They are enrolling approximately 1300 patients with histologically proven high-risk NMIBC which has been completely resected. Candidates for enrollment must be BCG-naïve. Patients are being randomized in a 1:1:1 fashion to receive induction and maintenance BCG alone, induction BCG with 13 cycles of Durvalumab, and induction and maintenance BCG with 13 cycles of Durvalumab. The primary outcome of the study is the assess disease-free survival (DFS). Secondary endpoints include the proportion of patients alive and disease free at 24 months and overall survival. They will additionally assess for the safety and tolerability of Durvalumab in this patient population. Finally, they will look at the health-related quality of life outcomes. Patients must have never received prior immunotherapy or intravesical therapy. Other exclusion criteria include muscle-invasive, extravesical disease, or any metastatic disease. They hope to follow patients for up to 5 years after the last enrollment to have adequate time to assess for outcomes.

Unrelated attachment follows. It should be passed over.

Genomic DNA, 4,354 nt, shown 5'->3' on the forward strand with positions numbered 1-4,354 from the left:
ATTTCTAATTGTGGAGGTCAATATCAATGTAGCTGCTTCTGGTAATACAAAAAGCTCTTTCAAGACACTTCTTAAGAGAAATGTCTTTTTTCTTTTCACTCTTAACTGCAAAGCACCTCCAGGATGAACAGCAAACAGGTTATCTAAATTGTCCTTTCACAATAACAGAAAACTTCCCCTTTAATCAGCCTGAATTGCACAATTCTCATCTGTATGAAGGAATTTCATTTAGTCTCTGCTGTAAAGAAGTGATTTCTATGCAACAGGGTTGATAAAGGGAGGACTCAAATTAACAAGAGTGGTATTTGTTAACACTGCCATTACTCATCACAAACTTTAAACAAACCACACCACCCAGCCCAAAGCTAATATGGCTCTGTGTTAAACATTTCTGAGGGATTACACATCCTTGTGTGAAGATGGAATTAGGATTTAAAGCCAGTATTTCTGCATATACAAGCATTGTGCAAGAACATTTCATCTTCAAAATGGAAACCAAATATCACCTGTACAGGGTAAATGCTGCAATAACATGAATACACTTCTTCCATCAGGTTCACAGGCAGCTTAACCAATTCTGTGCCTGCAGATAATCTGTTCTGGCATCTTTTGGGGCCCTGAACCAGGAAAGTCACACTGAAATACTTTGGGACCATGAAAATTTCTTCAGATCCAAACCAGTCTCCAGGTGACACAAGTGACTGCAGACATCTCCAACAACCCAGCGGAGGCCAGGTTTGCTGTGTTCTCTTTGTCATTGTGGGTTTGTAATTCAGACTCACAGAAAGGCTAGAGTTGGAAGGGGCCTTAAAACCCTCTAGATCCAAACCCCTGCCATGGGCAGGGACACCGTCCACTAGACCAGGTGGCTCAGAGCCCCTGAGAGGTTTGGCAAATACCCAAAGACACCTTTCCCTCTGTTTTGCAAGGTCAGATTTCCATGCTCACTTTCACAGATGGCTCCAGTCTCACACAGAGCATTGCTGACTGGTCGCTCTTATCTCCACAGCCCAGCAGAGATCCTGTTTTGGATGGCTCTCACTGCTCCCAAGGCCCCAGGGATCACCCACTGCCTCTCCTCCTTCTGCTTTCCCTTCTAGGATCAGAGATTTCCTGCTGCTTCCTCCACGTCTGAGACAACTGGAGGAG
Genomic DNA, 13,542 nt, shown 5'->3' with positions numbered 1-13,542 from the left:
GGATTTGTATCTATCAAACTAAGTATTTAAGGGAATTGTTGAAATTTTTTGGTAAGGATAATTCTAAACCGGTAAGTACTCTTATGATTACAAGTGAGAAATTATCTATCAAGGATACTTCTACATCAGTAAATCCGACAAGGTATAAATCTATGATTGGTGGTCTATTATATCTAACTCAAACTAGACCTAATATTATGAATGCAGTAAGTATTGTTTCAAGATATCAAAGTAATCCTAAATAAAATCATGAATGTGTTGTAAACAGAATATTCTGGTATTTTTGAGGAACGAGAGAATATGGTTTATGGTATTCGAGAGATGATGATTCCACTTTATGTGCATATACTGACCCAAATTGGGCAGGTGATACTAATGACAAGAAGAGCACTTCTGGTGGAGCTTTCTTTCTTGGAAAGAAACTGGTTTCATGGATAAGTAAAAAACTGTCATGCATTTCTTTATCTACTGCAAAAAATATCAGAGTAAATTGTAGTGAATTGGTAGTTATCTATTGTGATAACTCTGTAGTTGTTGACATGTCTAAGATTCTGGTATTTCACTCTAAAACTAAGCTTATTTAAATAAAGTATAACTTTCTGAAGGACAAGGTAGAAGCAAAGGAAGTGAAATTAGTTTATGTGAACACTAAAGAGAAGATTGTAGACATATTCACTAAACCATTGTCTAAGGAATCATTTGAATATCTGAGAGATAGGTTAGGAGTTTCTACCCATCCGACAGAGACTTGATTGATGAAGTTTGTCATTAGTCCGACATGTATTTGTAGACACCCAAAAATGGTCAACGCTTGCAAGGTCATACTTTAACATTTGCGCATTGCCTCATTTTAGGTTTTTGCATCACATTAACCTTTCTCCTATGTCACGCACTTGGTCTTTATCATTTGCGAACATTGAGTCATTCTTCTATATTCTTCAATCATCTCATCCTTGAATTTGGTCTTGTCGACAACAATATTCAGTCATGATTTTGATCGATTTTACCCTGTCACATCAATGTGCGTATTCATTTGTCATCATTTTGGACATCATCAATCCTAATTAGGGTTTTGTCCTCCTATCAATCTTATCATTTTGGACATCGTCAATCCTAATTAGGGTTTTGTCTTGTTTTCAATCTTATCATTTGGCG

Dr. De Santis concludes that there is an important need for more effective therapies in patients with high-risk NMIBC in order to reduce recurrence rates. Prior data on PD-1 and PDL-1 inhibitors in other stages of bladder cancer have suggested their efficacy in slowing progression and overall survival. She believes that this trial may help to suggest how we can more effectively treat patients with high-risk NMIBC with combination BCG and immunotherapy. She hopes to present this data in the near future once the trial has accrued and the data has matured.
Presented by: Maria De Santis, MD, Charite University Hospital in Berlin, Germany
Written by: Brian Kadow, MD. Society of Urologic Oncology Fellow, Fox Chase Cancer Center at the 2019 American Society of Clinical Oncology Genitourinary Cancers Symposium, (ASCO GU) #GU19, February 14-16, 2019 - San Francisco, CA